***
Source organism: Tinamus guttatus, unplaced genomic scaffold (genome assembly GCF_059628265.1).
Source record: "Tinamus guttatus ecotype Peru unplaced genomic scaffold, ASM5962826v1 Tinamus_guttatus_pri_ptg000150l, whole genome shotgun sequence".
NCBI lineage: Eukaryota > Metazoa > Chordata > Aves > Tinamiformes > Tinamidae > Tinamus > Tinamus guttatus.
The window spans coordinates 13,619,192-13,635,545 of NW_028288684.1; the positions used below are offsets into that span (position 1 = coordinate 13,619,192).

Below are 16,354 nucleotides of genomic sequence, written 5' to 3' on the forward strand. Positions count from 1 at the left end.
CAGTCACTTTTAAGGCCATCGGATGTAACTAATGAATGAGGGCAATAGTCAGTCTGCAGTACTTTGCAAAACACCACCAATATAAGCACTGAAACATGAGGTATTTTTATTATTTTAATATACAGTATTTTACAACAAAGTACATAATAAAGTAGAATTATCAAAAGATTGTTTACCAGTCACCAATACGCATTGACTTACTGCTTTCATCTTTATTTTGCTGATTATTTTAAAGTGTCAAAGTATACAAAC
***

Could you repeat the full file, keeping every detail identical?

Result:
Source organism: Tinamus guttatus, unplaced genomic scaffold (genome assembly GCF_059628265.1).
Source record: "Tinamus guttatus ecotype Peru unplaced genomic scaffold, ASM5962826v1 Tinamus_guttatus_pri_ptg000150l, whole genome shotgun sequence".
NCBI lineage: Eukaryota > Metazoa > Chordata > Aves > Tinamiformes > Tinamidae > Tinamus > Tinamus guttatus.
The window spans coordinates 13,619,192-13,635,545 of NW_028288684.1; the positions used below are offsets into that span (position 1 = coordinate 13,619,192).

Below are 16,354 nucleotides of genomic sequence, written 5' to 3' on the forward strand. Positions count from 1 at the left end.
CAGTCACTTTTAAGGCCATCGGATGTAACTAATGAATGAGGGCAATAGTCAGTCTGCAGTACTTTGCAAAACACCACCAATATAAGCACTGAAACATGAGGTATTTTTATTATTTTAATATACAGTATTTTACAACAAAGTACATAATAAAGTAGAATTATCAAAAGATTGTTTACCAGTCACCAATACGCATTGACTTACTGCTTTCATCTTTATTTTGCTGATTATTTTAAAGTGTCAAAGTATACAAAC